Before & After.
“I love everything about myself – my face, my hair, my body, my straight legs”, – you can hear this phrase only from defunct fairyland. Have you ever met a woman saying these things about herself? Me neither. And taking into account that no women neither men are perfect, this insecure behavior could be accepted. But who said we are not perfect? Where are these border lines of perfection and who has the right to set them?
An average person sees around 5,000 advertisements in one week, whether these images are from billboards, magazines, television or internet. A good advertising should lead us into a dream world, it creates in our heads a false desire of living this world. We let ourselves to be fooled by blameworthy advertisers, by letting them manipulate us with intrusive images: “The face of healthy woman is perfectly clean, the normal bud should not have a gram of cellulite, the belly of desired woman is flat, etc.” The problem is that these fairies do not exist since 99,9% of these images are Photoshopped. Advertisements influence our minds to believe in reality of perfect images and we are no longer comparing ourselves to locals – our friends and surrenders – instead we are comparing ourselves to skinny models and “perfect” celebrities. And this is where women start to do everything to fit in imaginary stereotypes. Unfortunately, this leads to nothing good but self-distrust.
The survey of 5,000 women, commissioned by REAL magazine, found that 91% of women were unhappy with their hips and thighs, 77% were dissatisfied with their waist and 78% said they have cellulite. Overall, the number goes up to 80% of women from different regions that are unhappy with their appearance. This causes depression, mental illness, obsession with dieting, eating disorders and increase of plastic surgeries (more and more healthy women willingly undergo surgery to increase their breast size, plump their lips or remove some healthy but unwanted fat). What is more frightening that nowadays more and more underage girls are suffering from eating disorders:
- According to the National Eating Disorders Association, 42% of first- to third- grade girls want to lose weight, and 81% of 10-year-olds are afraid of being fat.
- According to study in Pediatrics, about two-thirds of girls in the 5th to 12th grades said that magazine images influence their vision of an ideal body, and about half of the girls said the images made them want to lose weight.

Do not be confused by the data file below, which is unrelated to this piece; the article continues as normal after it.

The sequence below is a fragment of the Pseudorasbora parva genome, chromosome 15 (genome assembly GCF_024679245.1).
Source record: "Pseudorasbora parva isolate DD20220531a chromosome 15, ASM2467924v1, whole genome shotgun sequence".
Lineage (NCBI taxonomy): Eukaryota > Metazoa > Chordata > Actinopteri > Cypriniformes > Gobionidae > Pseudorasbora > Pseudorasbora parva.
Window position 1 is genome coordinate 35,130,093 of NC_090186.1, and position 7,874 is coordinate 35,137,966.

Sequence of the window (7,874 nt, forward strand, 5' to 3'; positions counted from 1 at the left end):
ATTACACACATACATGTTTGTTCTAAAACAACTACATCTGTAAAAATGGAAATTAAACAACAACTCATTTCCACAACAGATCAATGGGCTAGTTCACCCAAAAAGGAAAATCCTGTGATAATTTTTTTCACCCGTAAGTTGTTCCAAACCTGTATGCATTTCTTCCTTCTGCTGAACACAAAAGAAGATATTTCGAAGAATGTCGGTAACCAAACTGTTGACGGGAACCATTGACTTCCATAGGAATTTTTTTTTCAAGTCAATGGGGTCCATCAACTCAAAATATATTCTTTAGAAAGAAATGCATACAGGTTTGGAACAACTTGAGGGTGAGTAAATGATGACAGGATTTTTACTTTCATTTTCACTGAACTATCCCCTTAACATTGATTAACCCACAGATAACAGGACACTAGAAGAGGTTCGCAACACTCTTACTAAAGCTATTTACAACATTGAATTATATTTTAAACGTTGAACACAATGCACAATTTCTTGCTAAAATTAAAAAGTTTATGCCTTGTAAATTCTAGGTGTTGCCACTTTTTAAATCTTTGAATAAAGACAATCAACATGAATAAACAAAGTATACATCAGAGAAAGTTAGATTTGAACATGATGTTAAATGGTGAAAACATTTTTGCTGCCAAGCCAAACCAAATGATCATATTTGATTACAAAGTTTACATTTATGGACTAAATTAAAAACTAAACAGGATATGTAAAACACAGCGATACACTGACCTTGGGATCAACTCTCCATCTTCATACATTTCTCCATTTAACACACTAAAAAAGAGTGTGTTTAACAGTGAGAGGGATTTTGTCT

- By adolescence, studies show that young people are receiving an estimated 5,260 “attractiveness messages” per year from network television commercials alone.
- According to Teen magazine, 35% of girls ages 6 to 12 have been on at least one diet, and 50-70% of normal-weight girls’ think they are overweight.
More likely, if you already became the victim of this story, this article will not help you to raise back your self-esteem, but only soulless people can close their eyes to these horrifying numbers. Luckily there are people who are trying to fight this imaginary world. One of the protagonists – Dove cosmetics brand, who has been leading “real beauty” empowerment campaigns and taking a stand against Photoshopping for almost a decade. In support of that, you can sign the petition “Dove: ‘Make Real’ Beauty More Real” by its creator Seth Matlins, who says: “I’m asking Dove to make “Real Beauty” more real, and why I’m hoping they’ll take a real stand against the health issues they know are caused by photoshopped ads and images”.
Following an idea of real beauty, an American brand Aerie producing sleepwear and underwear targeting 15-21 years old girls have created a new Aerie Real campaign with unretouched pictures. The copy on the print ads declares, “The girls in this photo has not been retouched. The real you is sexy”.
Many fashion designers started using “bigger” women for catwalks, as well as you can find an increase of natural shaped women in magazines. However, there is still long way to go. But next time, before judging yourself by comparison with Vogue magazine cover, remember that brands use marketing to seem caring and loving, when in reality, they are often less generous and more harmful than they appear.